Dec 7, 2009
There was no hunger strike offer
Irish News letters page
Manus McDaid, Derry
With reference to the letter entitled ‘The truth about the Hunger Strikers’ by Mr Tony O’Hara (October 22), one has to reiterate again the position taken by the hunger strikers the second time around.
They made five demands to be met by a response by the British government in writing and delivered to them by a British government representative in person.
Anything less than that was to be rejected.
I imagine the H-blocks were awash with rumours of concern, hope and fear for the well-being of the hunger strikers.
I believe that the terms ‘deals’ ‘agreements’ were freely used.
In that climate it would not be surprising if some failed to understand the difference between a verbal deal and a written agreement.
As I understand there may have been work in the hope that a written agreement might be thrashed out.
I understand that a deal was returned by Mrs Thatcher who described it as a ‘dangerous precedent’.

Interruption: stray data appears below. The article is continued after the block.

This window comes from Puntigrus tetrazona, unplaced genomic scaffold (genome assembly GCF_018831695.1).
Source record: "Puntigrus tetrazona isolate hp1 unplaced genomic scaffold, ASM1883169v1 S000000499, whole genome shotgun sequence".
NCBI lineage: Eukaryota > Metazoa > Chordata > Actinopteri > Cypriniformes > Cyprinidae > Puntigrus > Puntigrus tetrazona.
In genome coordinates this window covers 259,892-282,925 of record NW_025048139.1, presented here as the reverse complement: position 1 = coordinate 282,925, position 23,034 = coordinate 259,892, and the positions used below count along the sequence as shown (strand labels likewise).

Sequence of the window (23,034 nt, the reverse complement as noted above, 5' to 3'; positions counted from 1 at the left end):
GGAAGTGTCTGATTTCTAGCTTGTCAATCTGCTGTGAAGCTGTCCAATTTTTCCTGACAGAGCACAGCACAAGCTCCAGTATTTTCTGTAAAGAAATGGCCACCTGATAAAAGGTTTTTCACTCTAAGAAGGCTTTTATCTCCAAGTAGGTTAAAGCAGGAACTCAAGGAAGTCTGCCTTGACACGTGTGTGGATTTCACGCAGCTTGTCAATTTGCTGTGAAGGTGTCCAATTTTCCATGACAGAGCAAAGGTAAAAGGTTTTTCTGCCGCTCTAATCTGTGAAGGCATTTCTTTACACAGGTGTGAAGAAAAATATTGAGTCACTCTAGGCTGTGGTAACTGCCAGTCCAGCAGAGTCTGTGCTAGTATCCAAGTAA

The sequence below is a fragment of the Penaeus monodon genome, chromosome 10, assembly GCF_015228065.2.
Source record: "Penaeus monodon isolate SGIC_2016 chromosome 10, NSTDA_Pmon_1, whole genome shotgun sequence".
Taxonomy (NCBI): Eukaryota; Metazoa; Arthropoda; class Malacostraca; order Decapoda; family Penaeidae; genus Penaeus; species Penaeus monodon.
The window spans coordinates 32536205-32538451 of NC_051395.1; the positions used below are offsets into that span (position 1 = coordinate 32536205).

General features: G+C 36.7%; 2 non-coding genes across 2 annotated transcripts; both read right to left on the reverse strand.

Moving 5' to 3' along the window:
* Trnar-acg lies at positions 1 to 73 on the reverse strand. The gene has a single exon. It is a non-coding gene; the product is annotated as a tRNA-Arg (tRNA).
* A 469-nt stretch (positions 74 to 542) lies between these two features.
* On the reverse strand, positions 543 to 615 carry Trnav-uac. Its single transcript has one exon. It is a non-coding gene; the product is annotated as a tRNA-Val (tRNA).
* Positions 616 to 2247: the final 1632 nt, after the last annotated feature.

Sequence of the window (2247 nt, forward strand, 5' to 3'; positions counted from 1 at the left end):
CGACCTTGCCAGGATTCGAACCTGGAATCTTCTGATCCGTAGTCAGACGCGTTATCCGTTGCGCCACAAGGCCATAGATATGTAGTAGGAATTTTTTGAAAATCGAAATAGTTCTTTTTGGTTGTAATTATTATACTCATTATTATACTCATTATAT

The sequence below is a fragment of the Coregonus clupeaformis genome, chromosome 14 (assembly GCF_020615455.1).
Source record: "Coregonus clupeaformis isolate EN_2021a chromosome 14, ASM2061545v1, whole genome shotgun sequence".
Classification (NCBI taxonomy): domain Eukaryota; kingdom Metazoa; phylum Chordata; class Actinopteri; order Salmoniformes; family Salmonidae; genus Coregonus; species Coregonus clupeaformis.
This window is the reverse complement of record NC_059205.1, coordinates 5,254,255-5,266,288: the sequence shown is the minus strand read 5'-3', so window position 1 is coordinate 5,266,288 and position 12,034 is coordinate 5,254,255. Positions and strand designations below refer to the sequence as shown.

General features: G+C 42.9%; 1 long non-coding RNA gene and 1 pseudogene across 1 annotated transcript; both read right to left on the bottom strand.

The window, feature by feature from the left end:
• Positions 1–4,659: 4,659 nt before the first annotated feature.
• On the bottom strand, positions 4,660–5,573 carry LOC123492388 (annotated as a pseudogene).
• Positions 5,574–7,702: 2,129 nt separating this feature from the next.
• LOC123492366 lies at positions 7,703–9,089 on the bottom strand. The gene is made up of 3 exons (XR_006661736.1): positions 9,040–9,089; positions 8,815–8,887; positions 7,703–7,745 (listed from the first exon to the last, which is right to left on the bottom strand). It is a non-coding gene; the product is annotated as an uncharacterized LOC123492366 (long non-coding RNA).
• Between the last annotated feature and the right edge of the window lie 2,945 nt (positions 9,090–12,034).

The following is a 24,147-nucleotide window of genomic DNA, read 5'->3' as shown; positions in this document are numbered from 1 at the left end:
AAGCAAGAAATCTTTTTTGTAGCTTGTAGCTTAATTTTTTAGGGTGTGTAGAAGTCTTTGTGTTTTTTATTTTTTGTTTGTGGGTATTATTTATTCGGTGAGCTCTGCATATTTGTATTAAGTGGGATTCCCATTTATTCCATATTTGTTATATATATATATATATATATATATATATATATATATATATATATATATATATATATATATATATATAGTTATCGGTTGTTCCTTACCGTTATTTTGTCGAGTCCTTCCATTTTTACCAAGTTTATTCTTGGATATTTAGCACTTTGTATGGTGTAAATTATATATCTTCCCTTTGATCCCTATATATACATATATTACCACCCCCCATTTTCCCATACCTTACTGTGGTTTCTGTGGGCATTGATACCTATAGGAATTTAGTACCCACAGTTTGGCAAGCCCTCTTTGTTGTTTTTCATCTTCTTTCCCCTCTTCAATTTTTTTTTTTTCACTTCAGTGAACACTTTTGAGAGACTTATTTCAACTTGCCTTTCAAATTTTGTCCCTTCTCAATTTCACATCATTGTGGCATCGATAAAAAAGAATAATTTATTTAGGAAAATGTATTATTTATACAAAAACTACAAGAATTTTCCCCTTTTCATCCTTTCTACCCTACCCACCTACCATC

So no document bears witness to an offer by the British:
• ‘the mountain climber’ said he never saw a document
• Rurai O Bradaigh who was very close to the events of 1981 said the IRA leadership had no awareness of a deal [a document]
• the chaplains in the Kesh knew nothing of a document.
The hunger strike was brought to an end when clergy argued for that end on moral grounds – not on the existence of a documented offer to the strikers based on the latter’s conditions.
So Mr O’Hara on your ‘factual side’ you have Mr O’Rawe saying there was a deal and Mr Garrett Fitzgerald is pretty light in the absence of a written document.
It is important to separate ‘local talk’ and a distinctive ‘deal’ verbally agreed maybe.
The requirement of the hunger strikers was for written propositions by the British given to them.
One ought to be alert that any kind of public inquiry critically needing British involvement is a non-starter.
Sourced from the Irish News